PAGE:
cloth made from yarn dyed in accordance with
the invention is subjected to an abrasion test,
be returned in the opposite direction over the `
for example, by rubbing local spots with sand
rolls 20 and i9 and downwardly into the vat B.
paper, no white spots appear thus indicating that
p As the end of the yarn is about to pass into the
the dye has thoroughly penetrated the threads
vat B it is withdrawn from the vat B and fed
over_ the rolls I9 and 2D and thence downwardly
into the reduced indigo liquor in the vat C. This
optional procedure affords a longer time for the
penetration of the indigo into the yarn. The
yarn is then withdrawn from the vat C and
passed through the squeeze rolls S and moved
40 upwardly over the roll 2| and downwardly into
the box
22.
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i
In order to secure uniform dyeing and desire
penetration of the dye in the threads of the yarn
the time of immersion of all portions of the given
length of yarn should be substantially equal and
the yarn, preferably, should be as free from ten
sion as possible. This is accomplished in the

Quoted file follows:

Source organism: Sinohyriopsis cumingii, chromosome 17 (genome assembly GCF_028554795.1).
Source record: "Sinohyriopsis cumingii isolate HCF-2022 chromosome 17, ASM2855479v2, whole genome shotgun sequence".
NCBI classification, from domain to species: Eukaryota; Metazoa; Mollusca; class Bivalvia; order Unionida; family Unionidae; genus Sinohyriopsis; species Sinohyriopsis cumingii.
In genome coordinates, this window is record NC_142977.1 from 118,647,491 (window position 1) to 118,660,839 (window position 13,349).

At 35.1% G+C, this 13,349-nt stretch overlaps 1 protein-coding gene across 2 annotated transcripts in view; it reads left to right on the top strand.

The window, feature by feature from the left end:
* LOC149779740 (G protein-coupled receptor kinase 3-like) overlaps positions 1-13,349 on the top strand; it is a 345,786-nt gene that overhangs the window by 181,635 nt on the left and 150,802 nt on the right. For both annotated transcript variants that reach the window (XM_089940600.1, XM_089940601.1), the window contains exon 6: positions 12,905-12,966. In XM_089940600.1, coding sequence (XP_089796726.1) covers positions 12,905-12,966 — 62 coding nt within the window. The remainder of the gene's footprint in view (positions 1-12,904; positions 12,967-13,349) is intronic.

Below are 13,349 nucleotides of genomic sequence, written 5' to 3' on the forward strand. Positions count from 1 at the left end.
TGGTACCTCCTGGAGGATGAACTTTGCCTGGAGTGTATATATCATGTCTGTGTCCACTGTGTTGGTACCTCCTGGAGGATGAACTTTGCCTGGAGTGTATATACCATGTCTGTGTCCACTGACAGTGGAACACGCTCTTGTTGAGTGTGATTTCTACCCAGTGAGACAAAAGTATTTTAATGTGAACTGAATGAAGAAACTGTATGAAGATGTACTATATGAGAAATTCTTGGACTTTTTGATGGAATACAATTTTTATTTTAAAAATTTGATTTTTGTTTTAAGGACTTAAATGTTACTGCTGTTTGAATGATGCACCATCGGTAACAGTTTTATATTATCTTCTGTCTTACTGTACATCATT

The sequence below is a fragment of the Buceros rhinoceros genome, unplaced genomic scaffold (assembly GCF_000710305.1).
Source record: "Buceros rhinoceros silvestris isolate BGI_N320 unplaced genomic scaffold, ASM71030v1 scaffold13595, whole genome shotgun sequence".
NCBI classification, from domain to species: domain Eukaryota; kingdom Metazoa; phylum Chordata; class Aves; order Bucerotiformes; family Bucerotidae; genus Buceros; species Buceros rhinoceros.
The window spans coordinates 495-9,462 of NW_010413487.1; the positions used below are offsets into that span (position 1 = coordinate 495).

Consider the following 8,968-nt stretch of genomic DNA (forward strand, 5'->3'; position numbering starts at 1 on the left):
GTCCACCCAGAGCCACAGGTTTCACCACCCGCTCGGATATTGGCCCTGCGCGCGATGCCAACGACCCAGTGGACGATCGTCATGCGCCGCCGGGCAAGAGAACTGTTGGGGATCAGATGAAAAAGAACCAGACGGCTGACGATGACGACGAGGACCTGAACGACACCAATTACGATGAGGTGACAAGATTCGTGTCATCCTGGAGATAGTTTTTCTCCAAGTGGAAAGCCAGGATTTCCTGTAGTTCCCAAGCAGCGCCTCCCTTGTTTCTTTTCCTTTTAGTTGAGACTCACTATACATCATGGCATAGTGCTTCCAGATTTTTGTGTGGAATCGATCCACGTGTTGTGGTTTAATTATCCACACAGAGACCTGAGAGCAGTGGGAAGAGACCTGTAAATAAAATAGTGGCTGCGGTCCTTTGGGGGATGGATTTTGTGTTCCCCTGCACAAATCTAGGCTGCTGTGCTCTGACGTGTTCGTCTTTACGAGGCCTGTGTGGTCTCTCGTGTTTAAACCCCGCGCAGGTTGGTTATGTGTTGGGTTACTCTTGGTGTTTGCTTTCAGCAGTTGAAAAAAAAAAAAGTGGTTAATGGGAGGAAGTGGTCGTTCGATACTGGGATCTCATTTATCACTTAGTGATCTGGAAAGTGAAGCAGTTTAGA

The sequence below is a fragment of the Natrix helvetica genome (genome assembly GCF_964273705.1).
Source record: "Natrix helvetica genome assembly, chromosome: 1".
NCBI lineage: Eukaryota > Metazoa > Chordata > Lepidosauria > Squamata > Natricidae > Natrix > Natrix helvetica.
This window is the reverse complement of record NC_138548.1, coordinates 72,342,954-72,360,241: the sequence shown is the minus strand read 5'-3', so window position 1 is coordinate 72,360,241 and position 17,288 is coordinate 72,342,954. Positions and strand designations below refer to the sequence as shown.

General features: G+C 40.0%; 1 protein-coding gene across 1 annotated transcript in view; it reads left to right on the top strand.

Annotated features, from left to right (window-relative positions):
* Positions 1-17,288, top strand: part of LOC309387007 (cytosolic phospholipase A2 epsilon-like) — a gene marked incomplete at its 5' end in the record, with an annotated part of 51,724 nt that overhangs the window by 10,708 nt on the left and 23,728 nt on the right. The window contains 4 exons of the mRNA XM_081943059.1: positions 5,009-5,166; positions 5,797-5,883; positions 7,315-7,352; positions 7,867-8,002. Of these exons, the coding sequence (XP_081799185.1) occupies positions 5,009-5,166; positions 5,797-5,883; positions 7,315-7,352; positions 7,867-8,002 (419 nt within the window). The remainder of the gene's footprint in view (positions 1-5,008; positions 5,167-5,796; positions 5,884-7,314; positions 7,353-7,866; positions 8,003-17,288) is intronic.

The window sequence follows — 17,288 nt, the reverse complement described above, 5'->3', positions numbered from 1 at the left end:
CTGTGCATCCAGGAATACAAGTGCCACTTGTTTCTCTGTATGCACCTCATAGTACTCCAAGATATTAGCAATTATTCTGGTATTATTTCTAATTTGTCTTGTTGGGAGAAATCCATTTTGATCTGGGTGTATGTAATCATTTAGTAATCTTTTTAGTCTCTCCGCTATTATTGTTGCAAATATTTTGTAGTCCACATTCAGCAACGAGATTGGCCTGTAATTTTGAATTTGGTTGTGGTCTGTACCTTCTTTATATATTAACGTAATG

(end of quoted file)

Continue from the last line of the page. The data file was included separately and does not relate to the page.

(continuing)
of the yarn.
While the invention has been described in ref
erence to dyeing cotton yarn as such, it is be
lieved that it is equally applicable to dyeing yarn
after the yarn has been fabricated to form cloth
and also to dyeing other types of yarn either
before or after it is formed into cloth.
y40
I claim:.`
l. The process of dyeing previously wetted
out cotton yarn with reduced indigo dye liquor
by» feeding successive` portions of the yarn con
tinuously through a body of said liquor, com
prising causing the dye to substantially com
pletely penetrate the yarn by subjecting succesn
sive portions to a plurality of submersions by
practice of the invention by feeding the given
passing the yarn by one end thereof without re
length of yarn at least twice into a dye vat so
moving surplus liquor or oxidizing the dye into
that it drops into the dye liquor by gravity and
is withdrawn solely against the action of grav
ity and the surplus liquor is not removed from
each submersion in the form of folds in slack
‘ the yarn u_ntil after the iinal immersion. Inas